Tomorrow marks the start of my last year at university, where I’ll be finishing up my bachelors degree in computer science with a computer science minor. I’m only attending half-time, and the two of the four classes I need to finish are a professional workforce development course. Obviously, this is going to take a good deal of time away from everything else that I’ve been doing, so I’ve labored to unload as many projects that I can. That said, these are writing intensive courses, and I don’t know what kind of time commitment that’s going to take. Obviously, taking thirty to sixty minutes a day is going to be hard to fit in, but I’m going to be staying on top of the assignments to be able to fit that in.
That said, there may be room for crossposting. In the past, I’ve published writing assignments from class to Facebook or Medium in the past, so I expect I’ll find ways to kill two birds with one stone. That said, one of the first tasks is to share my thoughts on what it means to be a professional. Specifically, the characteristics a true professional must have.
Integrity is doing the right thing even when no one is watching. C.S. Lewis
My dad taught me his work ethic, and while I’ve been slow to get going some times, I’ve I’ve never had a problem focusing on a task once I’d made my mind up to execute. Obviously, there’s a difference between personal tasks and professional ones, but I’ve always hustled my butt off. Always. Even when I didn’t have the ability, or wasn’t the best, I could still keep going, driving toward the finish line. But beyond the drive, integrity is probably the most important trait one can have. Your reputation takes a lifetime to build, but can be destroyed in an instant. And taking shortcuts, or otherwise cheating a client or task will come back to haunt you.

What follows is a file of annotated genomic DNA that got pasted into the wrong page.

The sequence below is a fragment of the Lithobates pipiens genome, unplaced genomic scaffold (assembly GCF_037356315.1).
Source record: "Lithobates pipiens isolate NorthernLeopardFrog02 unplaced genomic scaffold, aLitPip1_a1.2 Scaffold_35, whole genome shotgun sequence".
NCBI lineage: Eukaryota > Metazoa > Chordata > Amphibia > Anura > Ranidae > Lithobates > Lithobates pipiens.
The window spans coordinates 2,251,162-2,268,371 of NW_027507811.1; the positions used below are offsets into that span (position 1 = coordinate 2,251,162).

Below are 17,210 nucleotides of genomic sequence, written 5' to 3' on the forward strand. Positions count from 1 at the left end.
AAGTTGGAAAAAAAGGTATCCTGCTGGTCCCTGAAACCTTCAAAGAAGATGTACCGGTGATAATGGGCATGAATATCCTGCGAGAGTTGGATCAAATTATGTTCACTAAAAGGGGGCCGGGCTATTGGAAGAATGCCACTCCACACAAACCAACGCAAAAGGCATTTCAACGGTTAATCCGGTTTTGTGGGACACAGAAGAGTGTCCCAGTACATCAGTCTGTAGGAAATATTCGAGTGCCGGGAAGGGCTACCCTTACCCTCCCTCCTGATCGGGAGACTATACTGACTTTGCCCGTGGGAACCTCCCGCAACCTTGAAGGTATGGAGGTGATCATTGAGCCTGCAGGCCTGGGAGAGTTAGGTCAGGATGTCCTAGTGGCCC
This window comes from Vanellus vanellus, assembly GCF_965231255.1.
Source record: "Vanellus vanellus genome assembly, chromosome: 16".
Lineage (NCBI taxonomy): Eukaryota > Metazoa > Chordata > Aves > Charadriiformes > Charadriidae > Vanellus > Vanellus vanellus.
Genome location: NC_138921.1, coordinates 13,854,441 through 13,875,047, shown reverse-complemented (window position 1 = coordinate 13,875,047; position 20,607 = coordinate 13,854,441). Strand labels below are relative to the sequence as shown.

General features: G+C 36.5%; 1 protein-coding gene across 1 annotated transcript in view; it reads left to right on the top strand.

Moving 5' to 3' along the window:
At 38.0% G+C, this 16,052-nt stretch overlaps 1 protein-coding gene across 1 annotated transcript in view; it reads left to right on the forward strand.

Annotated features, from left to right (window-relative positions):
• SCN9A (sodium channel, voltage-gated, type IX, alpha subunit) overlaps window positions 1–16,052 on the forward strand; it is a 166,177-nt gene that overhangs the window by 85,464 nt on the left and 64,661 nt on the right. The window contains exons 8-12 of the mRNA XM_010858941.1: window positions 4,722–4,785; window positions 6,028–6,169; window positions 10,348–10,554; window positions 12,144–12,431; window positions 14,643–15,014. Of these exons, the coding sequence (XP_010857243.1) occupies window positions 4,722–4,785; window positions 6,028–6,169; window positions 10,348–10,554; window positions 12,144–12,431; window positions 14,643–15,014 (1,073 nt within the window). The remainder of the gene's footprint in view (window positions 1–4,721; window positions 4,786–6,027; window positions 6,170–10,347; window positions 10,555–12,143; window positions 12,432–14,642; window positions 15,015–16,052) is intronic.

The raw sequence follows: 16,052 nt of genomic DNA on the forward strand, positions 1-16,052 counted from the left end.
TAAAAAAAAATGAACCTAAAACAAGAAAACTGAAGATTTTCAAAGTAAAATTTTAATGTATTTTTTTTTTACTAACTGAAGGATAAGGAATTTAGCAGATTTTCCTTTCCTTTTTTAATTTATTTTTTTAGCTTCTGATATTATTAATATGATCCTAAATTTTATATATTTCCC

There are lots of other answers that people will give as an answer to this question, but I think the question is the wrong one. When people talk about characteristics, they’re really discussing a trait, or a skill. One of the most valuable lessons that I’ve learned lately is about choosing the people that I work with. Whether you’re hiring for a position, taking on a client, or choosing a new job, the most important questions that ultimately need to be asked are around values.